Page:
This is the digital version of Until Saturday. Sign up here to receive it daily in your inbox.
The coaching carousel is closed. … I hope I didn’t jinx it. Today, Bruce Feldman joins us to pull back the curtain on UCLA’s head coaching hire. Here we go …
Bruins make quick move to replace Kelly
Just three days after UCLA head coach Chip Kelly left to become the offensive coordinator at Ohio State, the Bruins hired DeShaun Foster as Kelly’s replacement. I know what you’re thinking: Wait … how did we get here? Let’s start with a timeline of the past few weeks and the college football job openings it created:
- Jan. 19: Ohio State hires Bill O’Brien — who spent 2023 as the offensive coordinator and quarterbacks coach with the New England Patriots — to the same roles in Columbus.
- Jan. 31: Boston College head coach Jeff Hafley leaves the Eagles to become the defensive coordinator of the Green Bay Packers.
- Feb. 9: Just three weeks after being hired by the Buckeyes, O’Brien is hired as Hafley’s replacement.
- Feb. 9: Ryan Day hires Kelly — a longtime friend and former assistant coach of Day’s at New Hampshire — away from UCLA to lead the Buckeyes’ offense.
- Feb. 12: UCLA hires Foster, a former star player and assistant coach for the Bruins, as its head coach. Foster recently took a job as the running backs coach with the Las Vegas Raiders but opted to return to his alma mater in light of its opening.
Got all that? Luckily, Foster’s hire should close the college football coaching carousel, which was left running much longer than anticipated.
Bruce is here to explain how UCLA’s hire came together and how it compares to other hires of this cycle:
How UCLA landed on Foster
What do you know about UCLA’s hiring process during the past few days that brought Foster to this role?
UCLA AD Martin Jarmond really was looking for someone who had head coaching experience. Early on, according to program sources plus an industry source, Minnesota’s P.J. Fleck was a target of the search and was in Cabo on vacation. Jarmond flew down there to meet him. There were several other head coaches in the mix.
You listed Foster as one of your initial candidates to watch. How did UCLA’s interest in him compare to other candidates?
Foster left a few weeks ago to become the Raiders running backs coach, and before he left, he had dinner with Jarmond. There, the prospect of Kelly leaving and the job opening up was discussed. Jarmond, according to program sources, was candid and told Foster he preferred someone with head coaching experience, but Foster did interview Friday right after the job came open. His connection inside the program was strong. Players loved him. So did the staff. He likely won’t cost UCLA a fortune as would most of the head coaching candidates Jarmond met with. Now, UCLA can take a lot of the money and redirect it to other aspects.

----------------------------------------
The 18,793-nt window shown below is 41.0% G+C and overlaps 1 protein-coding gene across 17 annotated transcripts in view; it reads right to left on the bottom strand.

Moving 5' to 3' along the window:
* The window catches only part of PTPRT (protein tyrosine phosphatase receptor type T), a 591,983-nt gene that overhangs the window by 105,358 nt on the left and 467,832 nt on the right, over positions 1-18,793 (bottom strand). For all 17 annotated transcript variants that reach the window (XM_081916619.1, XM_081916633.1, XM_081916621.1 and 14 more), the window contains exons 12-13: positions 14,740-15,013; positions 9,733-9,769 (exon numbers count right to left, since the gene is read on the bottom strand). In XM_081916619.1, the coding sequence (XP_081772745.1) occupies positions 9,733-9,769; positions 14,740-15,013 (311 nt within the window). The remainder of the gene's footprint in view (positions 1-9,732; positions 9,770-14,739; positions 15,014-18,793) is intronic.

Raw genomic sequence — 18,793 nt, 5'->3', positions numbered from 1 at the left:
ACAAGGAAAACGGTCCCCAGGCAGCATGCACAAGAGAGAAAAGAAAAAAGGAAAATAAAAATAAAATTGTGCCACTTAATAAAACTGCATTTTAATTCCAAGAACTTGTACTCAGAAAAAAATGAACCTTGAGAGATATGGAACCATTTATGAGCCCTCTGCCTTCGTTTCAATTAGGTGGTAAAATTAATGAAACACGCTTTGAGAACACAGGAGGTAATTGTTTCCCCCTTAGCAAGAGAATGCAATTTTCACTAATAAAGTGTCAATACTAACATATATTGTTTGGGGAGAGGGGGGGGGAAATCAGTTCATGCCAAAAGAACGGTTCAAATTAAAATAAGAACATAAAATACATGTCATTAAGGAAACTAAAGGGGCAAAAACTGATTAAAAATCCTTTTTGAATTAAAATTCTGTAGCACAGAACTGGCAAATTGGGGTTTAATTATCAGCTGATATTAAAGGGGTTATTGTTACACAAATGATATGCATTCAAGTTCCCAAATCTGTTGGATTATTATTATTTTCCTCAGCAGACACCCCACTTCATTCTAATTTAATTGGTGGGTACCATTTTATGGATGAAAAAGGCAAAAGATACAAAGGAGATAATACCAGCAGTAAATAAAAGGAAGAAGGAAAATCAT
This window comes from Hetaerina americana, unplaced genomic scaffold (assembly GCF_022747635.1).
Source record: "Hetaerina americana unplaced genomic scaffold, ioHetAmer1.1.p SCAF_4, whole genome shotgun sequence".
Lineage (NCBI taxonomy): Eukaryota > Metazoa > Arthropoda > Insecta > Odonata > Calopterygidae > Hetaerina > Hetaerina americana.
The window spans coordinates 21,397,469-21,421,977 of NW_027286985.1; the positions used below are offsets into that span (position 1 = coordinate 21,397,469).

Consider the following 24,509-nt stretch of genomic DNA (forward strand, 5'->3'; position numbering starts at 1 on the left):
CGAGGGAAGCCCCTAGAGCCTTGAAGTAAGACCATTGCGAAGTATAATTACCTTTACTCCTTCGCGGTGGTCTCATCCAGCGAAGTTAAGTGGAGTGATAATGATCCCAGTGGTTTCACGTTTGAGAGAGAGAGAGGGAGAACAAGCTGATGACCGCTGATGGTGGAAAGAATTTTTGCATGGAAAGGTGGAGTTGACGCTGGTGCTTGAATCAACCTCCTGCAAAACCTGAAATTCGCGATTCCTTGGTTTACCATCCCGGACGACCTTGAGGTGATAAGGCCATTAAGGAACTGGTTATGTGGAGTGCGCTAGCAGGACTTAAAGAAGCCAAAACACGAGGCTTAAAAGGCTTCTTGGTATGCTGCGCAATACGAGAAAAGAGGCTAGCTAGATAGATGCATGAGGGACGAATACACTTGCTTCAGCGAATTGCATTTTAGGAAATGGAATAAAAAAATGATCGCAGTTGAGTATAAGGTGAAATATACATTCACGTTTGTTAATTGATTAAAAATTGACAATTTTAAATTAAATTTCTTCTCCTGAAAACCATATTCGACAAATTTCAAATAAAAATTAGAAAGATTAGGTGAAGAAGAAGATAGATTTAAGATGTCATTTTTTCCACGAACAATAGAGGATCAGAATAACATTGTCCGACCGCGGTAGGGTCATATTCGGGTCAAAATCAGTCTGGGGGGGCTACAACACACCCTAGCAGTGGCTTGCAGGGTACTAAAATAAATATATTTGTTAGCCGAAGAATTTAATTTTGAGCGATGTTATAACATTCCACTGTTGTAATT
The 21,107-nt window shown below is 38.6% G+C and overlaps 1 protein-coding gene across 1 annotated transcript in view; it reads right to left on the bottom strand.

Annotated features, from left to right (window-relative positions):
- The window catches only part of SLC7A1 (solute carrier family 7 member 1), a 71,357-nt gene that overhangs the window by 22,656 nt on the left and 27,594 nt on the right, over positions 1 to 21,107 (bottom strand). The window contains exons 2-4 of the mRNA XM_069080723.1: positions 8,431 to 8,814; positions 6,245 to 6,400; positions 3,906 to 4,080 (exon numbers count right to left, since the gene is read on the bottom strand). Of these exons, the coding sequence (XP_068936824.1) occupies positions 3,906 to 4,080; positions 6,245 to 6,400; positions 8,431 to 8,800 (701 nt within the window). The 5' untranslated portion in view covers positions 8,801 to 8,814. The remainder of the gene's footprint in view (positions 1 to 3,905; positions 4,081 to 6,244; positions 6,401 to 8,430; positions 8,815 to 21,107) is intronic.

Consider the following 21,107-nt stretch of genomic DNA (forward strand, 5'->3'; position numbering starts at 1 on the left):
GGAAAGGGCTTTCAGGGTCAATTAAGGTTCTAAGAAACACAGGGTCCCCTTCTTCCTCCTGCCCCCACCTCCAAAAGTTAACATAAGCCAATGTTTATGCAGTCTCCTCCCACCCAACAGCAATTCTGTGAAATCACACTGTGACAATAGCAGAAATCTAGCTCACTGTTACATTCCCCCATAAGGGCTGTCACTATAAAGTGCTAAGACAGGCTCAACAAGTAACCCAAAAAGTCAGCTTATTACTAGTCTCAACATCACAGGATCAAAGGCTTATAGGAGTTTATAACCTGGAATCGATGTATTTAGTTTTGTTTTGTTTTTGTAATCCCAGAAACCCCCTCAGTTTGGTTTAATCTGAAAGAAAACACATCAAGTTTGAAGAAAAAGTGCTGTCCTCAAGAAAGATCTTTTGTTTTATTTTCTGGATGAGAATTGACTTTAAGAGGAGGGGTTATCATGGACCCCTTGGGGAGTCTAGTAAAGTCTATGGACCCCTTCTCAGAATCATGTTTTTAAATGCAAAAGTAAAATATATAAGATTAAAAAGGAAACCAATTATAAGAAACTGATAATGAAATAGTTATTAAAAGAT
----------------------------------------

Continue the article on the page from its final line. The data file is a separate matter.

How do you grade this hire next to others made this cycle?
Given all the timing and circumstance issues, this was a good move for the Bruins. It’s not a splashy hire, but it makes some sense on a lot of levels. Now, there’ll be two big keys: One, who does Foster hire as his OC/play caller? Two, can he fire up the money people around UCLA to get its NIL operation going? Some schools the Bruins were competing with in the Pac-12 had an NIL war chest in the eight figures. UCLA wasn’t even in seven figures on that front.
Stewart Mandel also has his coaching grades today.
Alma Mater Hires
How successful are programs led by alumni?
Foster will be the ninth active Power 4 head coach to lead his alma mater. Here are the others:
- Brent Key — Georgia Tech, hired 2023
- Kenny Dillingham — Arizona State (didn’t play CFB), hired 2023
- Jeff Brohm — Louisville, hired 2023
- Mario Cristobal — Miami, hired 2022
- Clark Lea — Vanderbilt, hired 2021
- Kalani Sitake — BYU, hired 2015
- Kirby Smart — Georgia, hired 2015
- Mike Gundy — Oklahoma State, hired 2005
In this transfer-frenzy era of college football, loyalty can feel scarce. Still, many alums emerge as candidates for head coaching openings, even if alumni-led programs have a mixed bag of success. Some like David Shaw at Stanford fizzle into mediocrity or Scott Frost at Nebraska just don’t work while others like Jim Harbaugh at Michigan pay off with titles. Maybe we’re on the verge of a trend as the last three national championships have been won by coaches leading their alma maters (Smart in 2021 and 2022, Harbaugh in 2023). That hadn’t happened since Phillip Fulmer led Tennessee to a championship in 1998, per ESPN.
A 2019 research story from ABC’s FiveThirtyEight dove into the success rate of alumni-led college football programs. From 1975 to 2018, there were 146 alumni head coaches. Those coaches won 52.6 percent of their games while non-alumni head coaches won 51.1 percent of their games. The moral of the story is that you can’t necessarily predict a program’s success based on whether it’s coached by an alum.
Generally, does hiring an alum as head coach feel like the safe move with little upside or a big swing that could go either way? Tell us your thoughts in today’s Until Saturday poll. We’ll share the results on Thursday.
Newly hired Washington coach Jedd Fisch joined the Until Saturday podcast to discuss his controversial departure from Tucson.
Michigan writer Austin Meek had a great deep dive yesterday into what made Sherrone Moore Michigan’s only choice to replace Harbaugh. It’s a new era in Ann Arbor, and Austin sets the stage.
Deion Sanders didn’t conduct a complete overhaul of his roster like he did last year, but Colorado still enters 2024 with new pieces on its roster and staff. Entering Year 2, one of college football’s most buzz-worthy coaches says: “We made noise, but now we’re going to make some sounds.”
Enjoy this? Sign up for our other newsletters! The Bounce 🏀 | Full Time ⚽ | The Windup ⚾ | Prime Tire 🏁 | The Pulse
(Top photo of DeShaun Foster: Jordon Kelly / Icon Sportswire via Getty Images)